Wall Street Critic Rep. Ruben Gallego Took More Than $100,000 In Campaign Cash From Corporate Donors

(Photo by Greg Nash / POOL / AFP) (Photo by GREG NASH/POOL/AFP via Getty Images)

Michael Ginsberg Congressional Correspondent
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Democratic Arizona Rep. Ruben Gallego, who is running for Senate as a populist critic of Wall Street, has accepted more than $100,000 from investment bankers, lobbyists, consultants and corporate attorneys, according to his campaign’s Federal Election Commission (FEC) filings.

Gallego, who considered a primary challenge to Sen. Kyrsten Sinema before she left the Democratic Party in December, has repeatedly inveighed against Arizona’s senior senator. He accused Sinema of being narcissistic and not a team player in 2022, and insinuated in his campaign announcement that she is an “advocate” for the “rich and the powerful.” Gallego blasted Sinema for accepting $483,000 in combined donations from employees of Blackstone and the Carlyle Group, while claiming that his campaign received the most money from teachers.

Despite his everyman claims, Gallego accepted more than $106,000 in campaign funds from Wall Street employees, a Daily Caller analysis found. In particular, he accepted maximum $6,600 donations from at least two big law attorneys, five institutional investors, one lobbyist, one big tech employee, a McKinsey consultant, and a public relations executive.

Notably, Gallego raised more money from lawyers than any other profession, the Daily Caller found, despite his claims that his donors’ top occupation was teacher.

Even after Gallego filed his campaign finance report, he continued to attack Sinema and her donors. (RELATED: ‘Answers To Corporations And Billionaires’: Dems Blast Kyrsten Sinema After She Leaves The Party)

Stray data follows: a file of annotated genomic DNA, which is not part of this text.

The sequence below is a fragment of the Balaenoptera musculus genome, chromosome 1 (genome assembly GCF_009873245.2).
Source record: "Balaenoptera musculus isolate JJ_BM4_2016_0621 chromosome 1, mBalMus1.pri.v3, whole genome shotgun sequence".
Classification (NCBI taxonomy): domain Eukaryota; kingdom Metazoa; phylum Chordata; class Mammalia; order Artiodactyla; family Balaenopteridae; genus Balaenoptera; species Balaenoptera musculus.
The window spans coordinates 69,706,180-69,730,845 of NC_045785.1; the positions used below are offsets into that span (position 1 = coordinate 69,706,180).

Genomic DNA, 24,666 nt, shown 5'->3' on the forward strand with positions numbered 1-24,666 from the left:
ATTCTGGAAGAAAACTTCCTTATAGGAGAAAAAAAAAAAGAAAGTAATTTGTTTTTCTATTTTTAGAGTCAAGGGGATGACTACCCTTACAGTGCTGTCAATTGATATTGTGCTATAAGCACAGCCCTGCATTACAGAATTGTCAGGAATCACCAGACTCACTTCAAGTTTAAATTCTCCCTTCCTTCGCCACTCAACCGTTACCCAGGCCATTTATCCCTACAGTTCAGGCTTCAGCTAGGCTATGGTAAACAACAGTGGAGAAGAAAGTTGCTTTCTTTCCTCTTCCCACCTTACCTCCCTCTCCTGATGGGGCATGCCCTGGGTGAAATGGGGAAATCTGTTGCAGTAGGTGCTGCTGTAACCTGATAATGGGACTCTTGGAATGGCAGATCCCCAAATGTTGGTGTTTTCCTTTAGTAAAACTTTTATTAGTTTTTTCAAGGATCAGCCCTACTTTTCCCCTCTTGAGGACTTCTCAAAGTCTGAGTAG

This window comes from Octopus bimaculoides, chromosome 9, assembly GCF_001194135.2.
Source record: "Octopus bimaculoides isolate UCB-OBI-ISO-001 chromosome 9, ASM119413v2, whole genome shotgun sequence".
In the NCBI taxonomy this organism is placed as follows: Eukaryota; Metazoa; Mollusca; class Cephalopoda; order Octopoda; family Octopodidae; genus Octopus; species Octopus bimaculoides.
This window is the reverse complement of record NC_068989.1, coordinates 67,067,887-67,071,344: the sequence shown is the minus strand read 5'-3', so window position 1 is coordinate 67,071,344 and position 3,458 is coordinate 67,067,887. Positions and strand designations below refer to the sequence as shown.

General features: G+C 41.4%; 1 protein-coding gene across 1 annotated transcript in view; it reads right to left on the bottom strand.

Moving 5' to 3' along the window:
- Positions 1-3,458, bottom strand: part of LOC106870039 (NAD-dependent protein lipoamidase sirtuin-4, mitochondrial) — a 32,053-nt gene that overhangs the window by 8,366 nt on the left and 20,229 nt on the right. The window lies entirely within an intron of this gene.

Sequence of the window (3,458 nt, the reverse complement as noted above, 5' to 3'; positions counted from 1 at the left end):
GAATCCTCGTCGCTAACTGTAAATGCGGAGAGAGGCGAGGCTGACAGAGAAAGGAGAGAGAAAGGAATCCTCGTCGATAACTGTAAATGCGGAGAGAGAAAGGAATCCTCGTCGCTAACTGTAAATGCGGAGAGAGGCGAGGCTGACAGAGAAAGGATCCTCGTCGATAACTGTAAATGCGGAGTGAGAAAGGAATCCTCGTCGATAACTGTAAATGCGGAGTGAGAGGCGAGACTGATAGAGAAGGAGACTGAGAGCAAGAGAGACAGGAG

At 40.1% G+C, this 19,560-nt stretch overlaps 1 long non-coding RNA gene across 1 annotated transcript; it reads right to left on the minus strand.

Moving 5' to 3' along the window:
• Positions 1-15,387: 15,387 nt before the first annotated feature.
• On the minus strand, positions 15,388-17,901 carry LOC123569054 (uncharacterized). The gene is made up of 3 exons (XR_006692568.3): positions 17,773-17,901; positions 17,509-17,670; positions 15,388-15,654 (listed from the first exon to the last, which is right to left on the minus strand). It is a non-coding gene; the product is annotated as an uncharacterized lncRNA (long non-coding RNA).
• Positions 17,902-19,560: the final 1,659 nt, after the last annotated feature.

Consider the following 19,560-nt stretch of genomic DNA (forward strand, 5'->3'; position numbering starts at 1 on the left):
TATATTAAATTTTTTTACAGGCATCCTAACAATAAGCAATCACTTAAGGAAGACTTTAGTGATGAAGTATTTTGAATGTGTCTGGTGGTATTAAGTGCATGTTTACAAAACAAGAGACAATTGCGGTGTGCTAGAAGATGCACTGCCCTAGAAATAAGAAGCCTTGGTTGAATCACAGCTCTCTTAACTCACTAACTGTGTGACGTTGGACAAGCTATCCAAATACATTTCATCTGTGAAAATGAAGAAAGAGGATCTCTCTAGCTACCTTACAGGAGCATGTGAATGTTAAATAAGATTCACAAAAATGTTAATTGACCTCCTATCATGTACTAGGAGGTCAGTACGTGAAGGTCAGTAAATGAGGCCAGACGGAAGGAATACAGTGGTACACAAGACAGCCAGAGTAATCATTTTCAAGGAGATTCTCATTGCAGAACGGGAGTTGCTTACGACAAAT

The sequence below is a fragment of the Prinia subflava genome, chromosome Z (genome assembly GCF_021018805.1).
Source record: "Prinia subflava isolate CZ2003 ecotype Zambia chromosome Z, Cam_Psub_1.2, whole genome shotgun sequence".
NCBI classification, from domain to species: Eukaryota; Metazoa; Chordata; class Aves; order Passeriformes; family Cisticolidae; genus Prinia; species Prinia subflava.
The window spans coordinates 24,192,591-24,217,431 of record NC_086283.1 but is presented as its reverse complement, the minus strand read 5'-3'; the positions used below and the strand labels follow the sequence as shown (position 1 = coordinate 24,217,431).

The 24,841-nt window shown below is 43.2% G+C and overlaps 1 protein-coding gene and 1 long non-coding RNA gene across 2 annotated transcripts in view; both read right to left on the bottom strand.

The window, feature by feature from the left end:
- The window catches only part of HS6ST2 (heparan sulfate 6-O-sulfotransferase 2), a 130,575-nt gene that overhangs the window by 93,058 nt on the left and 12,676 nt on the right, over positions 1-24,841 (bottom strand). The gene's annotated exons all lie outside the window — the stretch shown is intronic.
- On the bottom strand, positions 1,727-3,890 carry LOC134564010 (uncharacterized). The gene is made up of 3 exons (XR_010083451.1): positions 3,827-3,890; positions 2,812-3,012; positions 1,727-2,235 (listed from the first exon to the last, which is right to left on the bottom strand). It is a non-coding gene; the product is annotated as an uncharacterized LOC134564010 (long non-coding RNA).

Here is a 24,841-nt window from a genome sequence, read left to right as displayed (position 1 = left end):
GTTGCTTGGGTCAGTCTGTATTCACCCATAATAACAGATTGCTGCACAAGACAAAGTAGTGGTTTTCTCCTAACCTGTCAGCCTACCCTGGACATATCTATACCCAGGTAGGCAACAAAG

Why does Kyrsten Sinema raise so much money from Wall Street hedge funds?” he asked. “It’s simple: they give because she uses the power and privilege of her office to protect their profits.”

Gallego accepted a $1,000 donation from Silicon Valley Bank managing director Steve Agular in late February, less than three weeks before SVB declared bankruptcy. The bank was a major donor to left-wing organizations, including groups associated with Black Lives Matter and Democratic California Gov. Gavin Newsom’s family foundation. Senate Majority Leader Chuck Schumer of New York, and House Financial Services Committee ranking member Maxine Waters of California returned donations from SVB’s political action committee and CEO, although Gallego appears not to have done so.

The Democratic congressman was quick to blame Sinema’s 2018 vote to roll back some regulations for SVB’s collapse, although economists and even Democratic New Jersey Sen. Bob Menendez have noted that regulators still should have foreseen trouble for the bank. Sinema was one of 46 congressional Democrats who supported raising a key regulatory threshold from $50 billion in assets to $250 billion. SVB managed $212 billion, Business Insider reported.

“Sinema is in the pocket of Wall Street, and her vote put hardworking Arizona, their families, and their small business, at risk of another 2008-like meltdown,” Gallego said. He also called for the federal government to investigate SVB for insider trading and claw back money from their executives.

Gallego’s campaign did not respond to the Daily Caller’s request for comment for this story.

Overall, Gallego raised more than $3.7 million in Q1 of 2023, and has more than $2.7 million on hand. Sinema raised $2.1 million in Q1 of 2023, and has more than $9.9 million on hand.